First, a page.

25 February, 2021

The Value of Another Person’s Story in Resolving Racial Conflict in the Church


by | 3 January, 2019 | 0 comments

“Jesus treated everyone as important, regardless of their race, ethnicity, gender, or class. Are we not to do the same?”


By Matthew McBirth

As I see it, the relationship between two Jewish characters and their families in Chaim Potok’s novel The Chosen illustrates one of the primary causes of racial conflict in our communities.

The plot (in short): Reuven and Danny grow up in different sects and communities, and Reuven strongly objects to how Danny’s father raises his son in virtual silence to prepare him to be his community’s next leader. When Danny and his father do speak, it’s only while studying the Talmud or in times of discipline. When Reuven expresses his frustration with this, Danny responds that this is how it is done, regardless of how peculiar it is to those outside the community.

As the novel progresses, this fundamental disagreement leads to conflict between the two families and larger communities.

I believe this—the devaluing of another’s story—is one of the primary causes of racial conflict in our communities, country, and churches.



At the root of racial frustration is the feeling that a story is not valued or even considered. Story, in this sense, is one’s testimony, family history, or background in general; it’s the narrative that creates the way one perceives the world and oneself.

Our stories influence our cultures and values. When someone intentionally or unintentionally attempts to devalue our story, we feel unimportant, invisible, and underrepresented . . . and rightfully so. These are actions and habits the church is taught to avoid, for Jesus treated everyone as important, regardless of their race, ethnicity, gender, or class. Are we not to do the same?

To achieve authentic unity in the church, we must first identify the two ways stories are devalued, for devaluation leads to conflict.


Denial: To achieve unity, we often strive to ignore or deny race or ethnicity. We take on a false perspective of people; we claim the color of one’s skin or ethnicity of one’s family does not matter.

Honestly, it makes sense for people to think this way, especially when considering verses like Galatians 3:28 that talk about there being “neither Jew nor Gentile.” However, this perspective can fail to acknowledge, and can even erase, one’s unique story. The kingdom of God explicitly recognizes the importance of ethnic diversity, evident through the coupling of the Lord’s Prayer and Revelation 7. Race tells a story in the same way one’s family name tells a story. Although these stories should not dominate one’s life over the Christian narrative, they should be seen as important.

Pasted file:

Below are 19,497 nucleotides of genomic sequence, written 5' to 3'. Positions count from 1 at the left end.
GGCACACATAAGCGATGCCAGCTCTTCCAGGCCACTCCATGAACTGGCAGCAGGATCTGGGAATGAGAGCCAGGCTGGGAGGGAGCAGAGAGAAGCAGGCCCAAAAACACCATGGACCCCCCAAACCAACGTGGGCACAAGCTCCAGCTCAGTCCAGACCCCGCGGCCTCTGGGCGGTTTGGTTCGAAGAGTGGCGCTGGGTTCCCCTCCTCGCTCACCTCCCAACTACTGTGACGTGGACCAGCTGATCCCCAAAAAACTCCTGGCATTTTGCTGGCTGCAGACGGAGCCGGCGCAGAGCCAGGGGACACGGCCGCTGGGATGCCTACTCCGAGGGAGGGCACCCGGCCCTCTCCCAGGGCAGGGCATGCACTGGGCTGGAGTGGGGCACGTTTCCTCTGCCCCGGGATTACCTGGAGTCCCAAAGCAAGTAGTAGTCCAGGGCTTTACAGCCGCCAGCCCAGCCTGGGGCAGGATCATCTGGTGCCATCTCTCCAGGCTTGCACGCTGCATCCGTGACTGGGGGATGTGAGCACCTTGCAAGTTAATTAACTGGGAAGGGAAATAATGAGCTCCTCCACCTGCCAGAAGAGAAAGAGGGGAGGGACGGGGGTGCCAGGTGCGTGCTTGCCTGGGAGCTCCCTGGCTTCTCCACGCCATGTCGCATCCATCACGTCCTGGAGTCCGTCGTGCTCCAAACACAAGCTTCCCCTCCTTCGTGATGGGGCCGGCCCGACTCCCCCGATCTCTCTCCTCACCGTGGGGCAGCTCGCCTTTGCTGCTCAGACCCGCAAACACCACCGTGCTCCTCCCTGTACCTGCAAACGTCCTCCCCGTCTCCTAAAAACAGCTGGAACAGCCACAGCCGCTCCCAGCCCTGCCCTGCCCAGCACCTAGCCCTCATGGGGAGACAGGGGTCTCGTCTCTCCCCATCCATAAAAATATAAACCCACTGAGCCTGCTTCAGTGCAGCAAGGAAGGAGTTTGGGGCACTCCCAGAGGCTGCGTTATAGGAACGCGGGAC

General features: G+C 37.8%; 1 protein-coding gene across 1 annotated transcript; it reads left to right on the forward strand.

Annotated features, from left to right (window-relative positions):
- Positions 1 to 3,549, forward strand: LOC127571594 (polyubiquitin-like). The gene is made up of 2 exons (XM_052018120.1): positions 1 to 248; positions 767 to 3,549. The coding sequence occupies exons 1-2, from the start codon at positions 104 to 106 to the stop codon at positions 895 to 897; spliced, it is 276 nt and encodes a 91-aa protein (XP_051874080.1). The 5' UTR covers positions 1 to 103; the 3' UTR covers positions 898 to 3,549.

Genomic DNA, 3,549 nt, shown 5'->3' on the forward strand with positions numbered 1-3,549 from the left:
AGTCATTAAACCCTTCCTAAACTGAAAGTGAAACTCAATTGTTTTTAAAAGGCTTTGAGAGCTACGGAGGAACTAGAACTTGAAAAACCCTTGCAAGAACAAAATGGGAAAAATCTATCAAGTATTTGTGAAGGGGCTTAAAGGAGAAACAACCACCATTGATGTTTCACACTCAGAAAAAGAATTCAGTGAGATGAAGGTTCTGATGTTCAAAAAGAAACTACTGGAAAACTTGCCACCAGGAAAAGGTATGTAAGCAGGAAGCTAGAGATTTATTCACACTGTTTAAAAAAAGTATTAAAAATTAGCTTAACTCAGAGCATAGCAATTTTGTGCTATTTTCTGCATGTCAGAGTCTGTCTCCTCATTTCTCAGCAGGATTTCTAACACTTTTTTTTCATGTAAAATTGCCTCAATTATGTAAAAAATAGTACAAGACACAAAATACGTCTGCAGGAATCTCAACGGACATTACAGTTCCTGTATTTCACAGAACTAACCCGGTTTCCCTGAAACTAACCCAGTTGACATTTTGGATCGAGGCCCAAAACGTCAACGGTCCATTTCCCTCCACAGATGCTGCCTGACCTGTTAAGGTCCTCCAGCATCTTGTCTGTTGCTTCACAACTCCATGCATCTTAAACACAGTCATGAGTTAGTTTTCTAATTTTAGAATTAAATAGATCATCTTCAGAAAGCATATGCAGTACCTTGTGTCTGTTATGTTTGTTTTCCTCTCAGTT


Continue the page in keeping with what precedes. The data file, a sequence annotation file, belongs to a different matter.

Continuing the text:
When a person says, “I do not see color or race,” it denies a person or group their identity. It’s like saying, “I don’t care that you’re Hispanic, or Asian, or black, or white, or . . .” Sometimes this comes masked in a truth statement such as, “Aren’t we all just one race—the human race?” I understand the heart behind statements like these. However, these types of statements cause conflict because they not only deny obvious differences (color of skin) but also historic and individual experiences.

I was discussing racial issues with two friends, one black and one white. One friend stated, “It’s OK to say ‘the black community’; don’t look over our skin color, it’s part of who we are.” Unfortunately, we often deny the story of the ethnic minority while emphasizing the story of the majority, and we couple it with a request that they assimilate.


Complete Assimilation: The word assimilation may cause one person to cringe and another to smile. In my time serving college students, I can say without reservation that assimilation is not inherently negative. At Ozark Christian College, we have systemically influenced culture. If you arrive at OCC’s campus at 9:30 a.m. on a Tuesday, you won’t see anyone unless you happen to enter the Chapel, where students, faculty, and staff meet together for worship. It’s a cultural habit to which students assimilate, and it’s an example of how assimilation can be good. And so assimilation is not inherently negative, but requesting complete assimilation is.

Every church has a way of doing things, whether it’s Sunday’s song selection, leadership structures, or the clothes people wear. Most likely, these things reflect the majority culture, or at the very least, the leadership. This may seem OK, but for a church to achieve unity across ethnicities and cultures, it cannot be the norm.